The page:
When thinking about staying healthy as you age, the state of your oral health may not be the first thing that comes to mind. But, in fact, your oral health can provide clues as to your overall health, and problems there can affect your physical health, as well.
According to the ADA (American Dental Academy), research has shown that more than 90 percent of systematic diseases – such as diabetes, leukemia, osteoporosis and heart disease – have oral health consequences, including tooth decay and periodontal disease (gum disease). Certain common medications, such as pain killers, antidepressants, blood thinners and diuretics can reduce salivary flow. And that increases the bacteria in your mouth, contributing to tooth decay, periodontal disease and chronic candidiasis (thrush).
Cardiologists and dentists agree that poor oral health, especially gum disease, is strongly linked to heart disease; in fact, gum disease is included as a risk factor for coronary artery disease. It’s also an important risk factor for other diseases of the blood vessels and arteries, which can lead to strokes and heart attacks. Why? Because the bacteria found in both gum disease and heart disease are similar, and inflammation is found in both diseases, as well.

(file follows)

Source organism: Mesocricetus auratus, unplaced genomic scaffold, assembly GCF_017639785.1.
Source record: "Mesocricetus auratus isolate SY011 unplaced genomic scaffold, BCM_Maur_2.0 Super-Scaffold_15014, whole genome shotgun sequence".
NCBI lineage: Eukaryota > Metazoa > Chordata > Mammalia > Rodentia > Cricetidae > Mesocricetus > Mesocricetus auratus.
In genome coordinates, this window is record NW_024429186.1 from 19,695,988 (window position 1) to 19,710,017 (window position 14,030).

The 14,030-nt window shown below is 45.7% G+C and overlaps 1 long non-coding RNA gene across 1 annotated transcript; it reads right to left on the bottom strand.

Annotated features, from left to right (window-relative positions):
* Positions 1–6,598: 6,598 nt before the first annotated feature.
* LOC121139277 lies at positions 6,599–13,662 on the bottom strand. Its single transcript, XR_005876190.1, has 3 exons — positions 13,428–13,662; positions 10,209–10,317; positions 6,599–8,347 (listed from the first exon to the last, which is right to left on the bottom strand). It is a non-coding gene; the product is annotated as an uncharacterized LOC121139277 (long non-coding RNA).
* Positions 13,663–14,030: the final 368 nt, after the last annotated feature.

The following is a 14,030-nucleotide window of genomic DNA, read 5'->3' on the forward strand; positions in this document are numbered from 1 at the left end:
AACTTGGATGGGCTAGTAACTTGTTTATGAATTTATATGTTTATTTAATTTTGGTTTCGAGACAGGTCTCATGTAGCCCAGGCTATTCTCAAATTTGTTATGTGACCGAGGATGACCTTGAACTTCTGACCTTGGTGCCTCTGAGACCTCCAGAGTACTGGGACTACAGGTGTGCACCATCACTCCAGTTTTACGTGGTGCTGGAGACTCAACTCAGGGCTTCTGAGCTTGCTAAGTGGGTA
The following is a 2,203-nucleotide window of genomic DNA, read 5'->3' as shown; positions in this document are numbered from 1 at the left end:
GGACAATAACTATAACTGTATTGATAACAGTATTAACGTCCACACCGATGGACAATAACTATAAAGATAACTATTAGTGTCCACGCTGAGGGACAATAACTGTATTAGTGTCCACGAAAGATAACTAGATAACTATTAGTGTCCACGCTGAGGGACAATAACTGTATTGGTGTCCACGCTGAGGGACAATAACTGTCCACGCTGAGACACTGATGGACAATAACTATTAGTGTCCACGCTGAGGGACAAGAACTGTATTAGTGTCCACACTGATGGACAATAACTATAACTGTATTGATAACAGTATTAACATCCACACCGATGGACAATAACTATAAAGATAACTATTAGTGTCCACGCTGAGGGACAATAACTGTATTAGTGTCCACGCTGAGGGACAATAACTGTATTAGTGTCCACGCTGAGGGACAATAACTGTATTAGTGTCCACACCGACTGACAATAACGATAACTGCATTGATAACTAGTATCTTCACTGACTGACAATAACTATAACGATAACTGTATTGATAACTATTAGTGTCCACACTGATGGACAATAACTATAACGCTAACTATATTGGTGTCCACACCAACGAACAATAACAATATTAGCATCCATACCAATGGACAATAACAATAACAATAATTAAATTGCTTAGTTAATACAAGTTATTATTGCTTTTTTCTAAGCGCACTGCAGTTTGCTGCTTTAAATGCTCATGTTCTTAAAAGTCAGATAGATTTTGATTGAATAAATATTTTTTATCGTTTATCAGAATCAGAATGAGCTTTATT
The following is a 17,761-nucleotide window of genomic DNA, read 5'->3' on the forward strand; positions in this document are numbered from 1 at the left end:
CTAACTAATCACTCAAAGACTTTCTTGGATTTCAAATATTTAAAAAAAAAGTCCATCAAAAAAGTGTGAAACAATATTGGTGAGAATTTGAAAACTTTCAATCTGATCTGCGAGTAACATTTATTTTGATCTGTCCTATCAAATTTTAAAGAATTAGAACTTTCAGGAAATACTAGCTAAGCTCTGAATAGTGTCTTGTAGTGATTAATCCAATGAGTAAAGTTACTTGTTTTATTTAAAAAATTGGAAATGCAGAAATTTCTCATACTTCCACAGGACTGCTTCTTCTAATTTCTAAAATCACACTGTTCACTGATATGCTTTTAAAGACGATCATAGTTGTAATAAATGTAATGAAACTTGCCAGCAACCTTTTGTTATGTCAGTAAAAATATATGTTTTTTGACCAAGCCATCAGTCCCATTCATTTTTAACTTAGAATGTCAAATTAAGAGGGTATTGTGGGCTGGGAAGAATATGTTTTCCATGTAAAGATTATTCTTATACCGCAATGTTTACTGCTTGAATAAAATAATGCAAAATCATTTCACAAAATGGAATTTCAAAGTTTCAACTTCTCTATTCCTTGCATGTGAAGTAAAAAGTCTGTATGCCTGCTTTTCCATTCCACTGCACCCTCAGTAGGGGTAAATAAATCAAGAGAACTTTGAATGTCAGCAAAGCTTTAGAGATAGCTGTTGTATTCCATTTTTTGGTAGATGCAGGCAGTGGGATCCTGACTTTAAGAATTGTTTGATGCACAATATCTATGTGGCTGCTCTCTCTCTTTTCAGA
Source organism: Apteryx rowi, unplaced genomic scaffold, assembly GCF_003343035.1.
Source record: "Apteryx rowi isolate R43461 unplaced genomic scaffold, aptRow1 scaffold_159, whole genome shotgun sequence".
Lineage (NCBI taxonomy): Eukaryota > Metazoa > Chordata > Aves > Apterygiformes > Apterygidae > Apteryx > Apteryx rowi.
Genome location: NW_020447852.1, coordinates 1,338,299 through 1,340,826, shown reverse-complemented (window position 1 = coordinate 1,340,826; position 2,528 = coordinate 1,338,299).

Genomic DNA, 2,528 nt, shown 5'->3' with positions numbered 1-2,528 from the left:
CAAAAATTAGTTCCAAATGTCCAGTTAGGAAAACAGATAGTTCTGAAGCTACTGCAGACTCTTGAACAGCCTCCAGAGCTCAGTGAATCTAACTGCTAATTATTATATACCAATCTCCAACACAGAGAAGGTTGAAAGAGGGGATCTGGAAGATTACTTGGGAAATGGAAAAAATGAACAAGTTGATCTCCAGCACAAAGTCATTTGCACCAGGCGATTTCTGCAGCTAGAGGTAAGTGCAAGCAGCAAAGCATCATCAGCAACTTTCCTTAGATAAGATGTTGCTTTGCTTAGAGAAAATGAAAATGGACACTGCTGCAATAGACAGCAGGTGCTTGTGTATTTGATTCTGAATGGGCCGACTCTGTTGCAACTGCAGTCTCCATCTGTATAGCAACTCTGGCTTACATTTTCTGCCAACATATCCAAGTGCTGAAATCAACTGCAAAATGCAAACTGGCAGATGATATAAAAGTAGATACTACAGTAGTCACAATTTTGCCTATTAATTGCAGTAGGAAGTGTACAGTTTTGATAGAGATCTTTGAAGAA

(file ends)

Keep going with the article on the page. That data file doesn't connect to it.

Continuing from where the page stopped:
What can you do to maintain good oral health? Good oral hygiene is the key to prevention. As a registered dental hygienist, the first thing I teach my patients is that there are five keys to oral health maintenance:
• Brush your teeth at least twice a day using a soft-bristled brush;
• Change your toothbrush every 2-3 months;
• Use an interproximal device (i.e. dental floss) to clean between teeth daily;
• Eat a healthy diet and limit between-meal snacks; and
• Visit your dentist for cleanings and a check-up every six months.
With regular oral exams, a dentist or hygienist may be the first one to identify potentially harmful diseases in the early stages and guide you to the best possible treatment or prevention. In addition, it’s important to keep your dental team updated with any changes in your medical history or medications. By doing so, you will be taking the best possible care of your oral health, which just might be the best investment you can make in your overall health!
Andrea is the dental hygienist in the on-site medical clinic at the Gurwin Jewish Nursing & Rehabilitation Center, where there is a dentist on-site to treat the Center’s 460 residents three days a week.
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